Exploring the Administration Response Process


Johnson Hall at Meredith College
Photo by Madison Sholar

At Meredith College, administration frequently responds to national, local and college-specific events that may impact students. For example, the administration has recently sent out emails regarding the rise in hate crimes against the Asian community and the Jan. 6 Capitol riots. Many students in the Meredith community have recognized that response times are different from subject to subject. The Meredith Herald interviewed current and former students about their opinions on administrative response times during their time at Meredith and also spoke to members of the Meredith administration about the process for releasing announcements.


One student shared a personal experience with administration response times: “The problem that also is occurring is that not only do they not speak of things but they don’t keep [students] and professors accountable.” The student later elaborated, “I can remember a [student] giving me a hard time, and nothing was done about it. She was able to graduate and go on her way but I was traumatized by what this girl said to me. I was even thinking of transferring just because of this particular [student]. If it was me, a person of color, [who was causing the problem], it would be an issue. I have said something about the situation, but nothing was ever done about it.”


Many of those interviewed expressed similar feelings. Another student explained, “I feel as though the administration at Meredith has a lack of concern when it comes to racial issues on campus. They meet and convene for days, even weeks before responding to blatant racism on campus.” The student then explained that they feel the response time can differ depending on the movement. “As soon as the Asian American movement began, Meredith gave immediate support and a very fast response,” they said. “The movement Black Lives Matter started in 2013 and now that voices are demanding to be heard and the movement is gaining popularity, it has become relevant enough to stand up for?” The student later expressed their frustration that racism at Meredith has been going on for years but that they believe the administration has only just started to address it.


Freshman Sammi Leggott commented, “I think the administration isn’t doing enough to work towards solving any problems. Instead, they’re just talking about change without taking real action. It seems like their stance is just to sweep it under the rug. While that may have worked for previous Meredith generations, it won’t for this one.”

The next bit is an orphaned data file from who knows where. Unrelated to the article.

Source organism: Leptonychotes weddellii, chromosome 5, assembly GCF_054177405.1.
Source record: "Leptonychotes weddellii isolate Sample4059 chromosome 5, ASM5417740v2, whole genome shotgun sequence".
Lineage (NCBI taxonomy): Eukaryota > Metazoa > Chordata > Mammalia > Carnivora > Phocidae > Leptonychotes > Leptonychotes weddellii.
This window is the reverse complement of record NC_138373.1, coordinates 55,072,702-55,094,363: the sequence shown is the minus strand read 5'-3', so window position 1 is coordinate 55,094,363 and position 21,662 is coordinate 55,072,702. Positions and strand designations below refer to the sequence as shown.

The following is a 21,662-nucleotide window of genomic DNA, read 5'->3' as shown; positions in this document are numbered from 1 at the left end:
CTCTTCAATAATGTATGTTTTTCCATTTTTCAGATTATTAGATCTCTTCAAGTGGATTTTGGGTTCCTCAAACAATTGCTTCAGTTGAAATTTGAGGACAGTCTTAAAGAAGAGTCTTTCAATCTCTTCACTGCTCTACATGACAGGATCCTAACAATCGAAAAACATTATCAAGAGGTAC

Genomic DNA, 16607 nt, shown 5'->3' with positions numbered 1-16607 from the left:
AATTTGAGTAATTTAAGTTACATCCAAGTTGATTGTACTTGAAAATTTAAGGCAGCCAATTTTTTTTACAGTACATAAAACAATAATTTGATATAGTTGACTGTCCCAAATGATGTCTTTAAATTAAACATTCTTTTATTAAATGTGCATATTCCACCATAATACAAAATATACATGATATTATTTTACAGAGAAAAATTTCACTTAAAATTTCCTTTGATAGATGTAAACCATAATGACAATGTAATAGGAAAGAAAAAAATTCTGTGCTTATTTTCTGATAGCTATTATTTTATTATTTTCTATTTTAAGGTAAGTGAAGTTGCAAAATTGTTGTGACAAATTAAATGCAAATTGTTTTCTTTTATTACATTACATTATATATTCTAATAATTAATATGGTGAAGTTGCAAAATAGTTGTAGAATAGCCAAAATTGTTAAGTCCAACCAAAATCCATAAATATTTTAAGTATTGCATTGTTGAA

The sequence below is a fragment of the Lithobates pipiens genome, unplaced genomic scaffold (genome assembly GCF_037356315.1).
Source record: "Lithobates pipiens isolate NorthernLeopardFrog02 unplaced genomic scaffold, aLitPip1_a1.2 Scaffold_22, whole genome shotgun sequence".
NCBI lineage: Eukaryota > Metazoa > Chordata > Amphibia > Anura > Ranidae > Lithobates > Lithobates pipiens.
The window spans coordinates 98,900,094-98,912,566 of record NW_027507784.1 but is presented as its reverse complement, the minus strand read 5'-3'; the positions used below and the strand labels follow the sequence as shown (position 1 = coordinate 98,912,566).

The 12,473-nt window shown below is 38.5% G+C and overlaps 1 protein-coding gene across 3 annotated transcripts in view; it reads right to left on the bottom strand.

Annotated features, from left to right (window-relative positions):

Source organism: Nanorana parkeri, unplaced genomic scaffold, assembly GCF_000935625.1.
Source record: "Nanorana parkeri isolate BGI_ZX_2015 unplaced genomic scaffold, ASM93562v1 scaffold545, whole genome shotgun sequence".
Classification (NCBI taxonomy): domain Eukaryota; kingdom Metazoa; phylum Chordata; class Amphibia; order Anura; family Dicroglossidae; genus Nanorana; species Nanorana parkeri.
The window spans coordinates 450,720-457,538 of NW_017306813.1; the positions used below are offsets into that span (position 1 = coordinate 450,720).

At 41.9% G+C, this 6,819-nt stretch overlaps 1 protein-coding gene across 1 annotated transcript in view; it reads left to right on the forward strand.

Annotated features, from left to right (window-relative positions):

Alumnae have strong opinions regarding this issue as well. Julia Houtchings, ‘11, stated that she is “grateful” for her time at Meredith but that she believes there are some “administration and some faculty members [that] do not truly uphold that supposed mission” of educating students to live with integrity. Houtchings continued, “I honestly think that the administration does not act timely when there is an issue to be addressed because the college relies too heavily on much older alumnae’s money and if the college actually handled these issues the way they should be handled, some of those alumnae would stop donating.” These actions have even swayed her decision to not donate to the school any longer.


In regard to how responses are made by the Meredith administration to national, local and campus-wide instances of racism, Vice President of Marketing and Communications Kristi Eaves-McLennan explained to The Herald that the process can be extensive. “There are several steps involved in the process,” Eaves-McLennan said. “We look at a national or a local event and see what kind of connection it might have with Meredith, [and] I consult with President Allen and others on the ELT [Executive Leadership Team] about whether we should respond and what form that response should look like…Once we make that determination, we disseminate [the response] as quickly as we can.”